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Be Intentional About Reducing Stress

Be Intentional About Reducing Stress

Let’s face it: The world is a stressful place.

From our personal lives to the global stage, it constantly seems like there are ongoing, unavoidable, intractable problems and challenges. And the stress adds up: a frustrating commute, an unexpected bill, a missed deadline, a headache, an unkind word from a friend…

We could go on and on—and those examples are just from our personal day-to-day lives. When you factor in all of the other things that can weigh on our minds (many of which we have little or no control over), the amount of stress each of us carries can be very heavy indeed.

And that weight can have a crushing impact on a person’s mental health

That is true whether or not a given person has been diagnosed with a specific mental health disorder. Reducing stress is a good idea for everyone’s overall mental well-being.

But how in the world do you do that?

We have some suggestions for stress reduction.

Look Around You. What Can You Straighten Up?

Do you run around in the morning looking for your keys? Or your phone? Or your shoes? 

Do you have an unsorted pile of papers? Multiple unsorted piles of papers? Piles upon piles of unsorted papers?

Is there unfolded laundry in a basket in your bedroom? Is laundry—dirty, clean, or both—draped over your exercise equipment? (We should note that using your exercise equipment for exercising is actually a great way to reduce stress.) Do you sometimes sniff clothes to determine whether a given item is clean, clean enough, or too dirty to wear again?

Taking the time to address any one of those things is actually a great way to chip away at your overall stress levels. Address several of them, and you can make an even bigger dent in your stress. While we acknowledge that it can feel overwhelming to get started on these kinds of projects, once you do, you will see the ways in which more tidiness means less stress.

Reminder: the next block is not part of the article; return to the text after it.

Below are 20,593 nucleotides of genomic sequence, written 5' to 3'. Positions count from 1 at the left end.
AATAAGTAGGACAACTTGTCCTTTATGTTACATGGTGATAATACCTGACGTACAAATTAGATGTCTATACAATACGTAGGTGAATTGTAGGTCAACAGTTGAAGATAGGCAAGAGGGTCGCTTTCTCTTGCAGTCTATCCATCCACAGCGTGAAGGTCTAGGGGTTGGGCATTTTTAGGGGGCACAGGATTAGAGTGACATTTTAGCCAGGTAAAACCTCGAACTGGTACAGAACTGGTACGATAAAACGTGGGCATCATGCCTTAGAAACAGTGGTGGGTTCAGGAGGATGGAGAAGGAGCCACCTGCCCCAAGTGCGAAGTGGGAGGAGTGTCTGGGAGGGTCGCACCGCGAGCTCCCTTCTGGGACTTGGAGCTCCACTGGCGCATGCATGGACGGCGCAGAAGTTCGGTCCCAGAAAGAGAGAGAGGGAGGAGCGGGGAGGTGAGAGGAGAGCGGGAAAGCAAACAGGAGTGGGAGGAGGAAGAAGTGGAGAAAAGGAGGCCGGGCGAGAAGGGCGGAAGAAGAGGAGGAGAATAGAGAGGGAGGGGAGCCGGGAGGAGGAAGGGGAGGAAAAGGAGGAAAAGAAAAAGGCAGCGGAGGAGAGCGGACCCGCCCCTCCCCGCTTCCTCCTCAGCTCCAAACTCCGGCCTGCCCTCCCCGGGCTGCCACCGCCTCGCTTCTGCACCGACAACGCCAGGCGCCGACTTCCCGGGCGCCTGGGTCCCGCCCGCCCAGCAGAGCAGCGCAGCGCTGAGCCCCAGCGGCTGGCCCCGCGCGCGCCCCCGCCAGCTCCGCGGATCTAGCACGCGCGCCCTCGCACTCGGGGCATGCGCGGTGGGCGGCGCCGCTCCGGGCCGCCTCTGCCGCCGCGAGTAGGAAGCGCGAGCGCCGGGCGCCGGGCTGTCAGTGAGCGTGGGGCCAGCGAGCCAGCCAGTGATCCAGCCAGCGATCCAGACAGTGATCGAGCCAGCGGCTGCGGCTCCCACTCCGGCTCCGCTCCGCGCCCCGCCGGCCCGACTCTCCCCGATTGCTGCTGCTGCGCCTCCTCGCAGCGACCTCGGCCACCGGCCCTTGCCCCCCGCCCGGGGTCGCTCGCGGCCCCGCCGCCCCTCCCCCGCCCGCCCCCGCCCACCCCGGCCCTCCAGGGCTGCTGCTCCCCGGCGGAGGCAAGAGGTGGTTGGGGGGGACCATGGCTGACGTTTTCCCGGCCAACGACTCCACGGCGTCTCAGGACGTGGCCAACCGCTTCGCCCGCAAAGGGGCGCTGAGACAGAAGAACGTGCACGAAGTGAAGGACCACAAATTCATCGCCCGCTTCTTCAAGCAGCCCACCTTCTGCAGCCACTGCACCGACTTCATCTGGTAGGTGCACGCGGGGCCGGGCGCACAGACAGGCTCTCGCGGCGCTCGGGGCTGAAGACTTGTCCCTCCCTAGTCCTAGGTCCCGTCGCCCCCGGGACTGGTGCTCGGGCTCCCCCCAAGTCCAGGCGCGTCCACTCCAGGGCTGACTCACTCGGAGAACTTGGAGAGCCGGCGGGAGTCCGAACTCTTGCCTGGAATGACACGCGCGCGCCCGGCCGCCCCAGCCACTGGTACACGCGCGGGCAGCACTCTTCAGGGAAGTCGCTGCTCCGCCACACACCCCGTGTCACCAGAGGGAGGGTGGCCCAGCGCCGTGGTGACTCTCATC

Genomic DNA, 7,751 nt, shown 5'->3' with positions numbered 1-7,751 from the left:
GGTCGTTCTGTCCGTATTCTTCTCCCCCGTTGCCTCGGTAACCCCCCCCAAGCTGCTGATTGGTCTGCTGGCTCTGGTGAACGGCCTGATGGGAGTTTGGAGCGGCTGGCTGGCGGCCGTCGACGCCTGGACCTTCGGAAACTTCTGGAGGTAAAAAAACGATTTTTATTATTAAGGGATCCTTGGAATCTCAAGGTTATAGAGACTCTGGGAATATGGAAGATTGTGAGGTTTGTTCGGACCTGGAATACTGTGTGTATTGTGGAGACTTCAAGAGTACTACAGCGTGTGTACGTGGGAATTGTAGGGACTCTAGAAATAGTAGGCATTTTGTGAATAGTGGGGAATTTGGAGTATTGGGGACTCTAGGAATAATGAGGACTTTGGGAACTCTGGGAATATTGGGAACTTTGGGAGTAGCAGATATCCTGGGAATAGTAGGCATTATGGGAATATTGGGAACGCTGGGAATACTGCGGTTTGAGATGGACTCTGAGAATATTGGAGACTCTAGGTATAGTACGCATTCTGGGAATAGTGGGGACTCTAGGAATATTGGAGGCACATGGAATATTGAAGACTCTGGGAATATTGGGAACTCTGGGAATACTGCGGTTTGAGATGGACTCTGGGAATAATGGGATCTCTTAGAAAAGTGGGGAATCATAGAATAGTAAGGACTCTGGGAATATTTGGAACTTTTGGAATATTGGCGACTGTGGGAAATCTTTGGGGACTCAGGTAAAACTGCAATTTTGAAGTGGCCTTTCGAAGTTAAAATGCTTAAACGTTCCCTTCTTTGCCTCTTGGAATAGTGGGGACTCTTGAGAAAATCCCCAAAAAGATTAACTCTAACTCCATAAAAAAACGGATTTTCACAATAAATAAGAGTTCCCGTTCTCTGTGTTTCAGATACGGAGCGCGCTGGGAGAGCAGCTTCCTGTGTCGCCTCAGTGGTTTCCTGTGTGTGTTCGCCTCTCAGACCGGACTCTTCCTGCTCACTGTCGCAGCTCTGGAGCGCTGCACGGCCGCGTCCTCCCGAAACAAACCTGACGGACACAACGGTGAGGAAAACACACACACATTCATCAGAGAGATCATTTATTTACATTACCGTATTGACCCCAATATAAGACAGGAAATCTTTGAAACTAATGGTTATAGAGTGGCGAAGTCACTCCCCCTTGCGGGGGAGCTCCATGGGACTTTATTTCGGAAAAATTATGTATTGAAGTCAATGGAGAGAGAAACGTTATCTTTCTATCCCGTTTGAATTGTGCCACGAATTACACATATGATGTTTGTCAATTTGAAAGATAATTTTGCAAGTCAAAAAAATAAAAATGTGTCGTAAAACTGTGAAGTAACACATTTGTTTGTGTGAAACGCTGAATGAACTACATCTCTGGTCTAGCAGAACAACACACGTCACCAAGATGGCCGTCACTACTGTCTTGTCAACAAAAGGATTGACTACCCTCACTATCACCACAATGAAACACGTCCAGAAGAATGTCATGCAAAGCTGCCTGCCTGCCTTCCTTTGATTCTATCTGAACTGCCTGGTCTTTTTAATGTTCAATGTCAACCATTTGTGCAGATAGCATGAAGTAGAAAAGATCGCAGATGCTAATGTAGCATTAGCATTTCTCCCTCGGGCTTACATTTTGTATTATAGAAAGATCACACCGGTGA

Look at Your Calendar. Where Can You Schedule Breaks?

Do you go to work early? Do you stay late? Do you work straight through lunch?

When was the last time you took a day off? A week off? Any time off at all?

Many of us are terrible at taking a break because we feel so much pressure to be productive all of the time. That is why we recommend a simple but often effective trick for making break-taking more possible: Put breaks into your calendar.

Our calendars remind us to do the important things we need to do—and taking regular breaks is an important thing that you should do. It helps reduce your overall levels of stress while—amazingly!—making you more productive when you get back to your task. So put a morning and afternoon break into your calendar. Block out the lunch hour. And schedule your next vacation now.

Look at Your Relationships. Who Builds You Up?

Do you have a friend—or a couple of friends—whom you can always count on? How about a family member who will drop everything when you need support or help with a project? Who are the people in your life you always find a way to support?

Do you have a “friend”—or a couple of “friends”—who always seems to tear you down or make you feel worse? Someone who always seems to be judging you and who—if you are being honest with yourself—you are inclined to judge right back?

Your relationships with your real friends and supportive family members help to lower your stress levels. An afternoon spent with a true friend can help you relax and give you a chance to laugh and enjoy yourself. On the flip side, an afternoon spent with a “friend” who is constantly criticizing you or complaining or what have you will simply increase your levels of stress. That is why it is so important to build and maintain relationships that build you up while minimizing (even ending) those that tear you down.

We Want to Stress that We Can Help

Are you struggling with your mental health but either unsure how to get help or reluctant to pursue that help? If so, we want to stress that Johnstown Heights Behavioral Health is ready and able to support and guide you as you make improvements in your mental well-being—and in your quality of life. 

Located in Johnstown, Colorado, Johnstown Heights Behavioral Health employs evidence-based practices supported by our experience, expertise, and empathy to help people who are struggling with depression, anxiety, trauma, and other mental health challenges. You can be confident that you will never feel judged and will always feel supported when seeking out care at Johnstown Heights.   

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About programs offered at Johnstown Heights Behavioral Health

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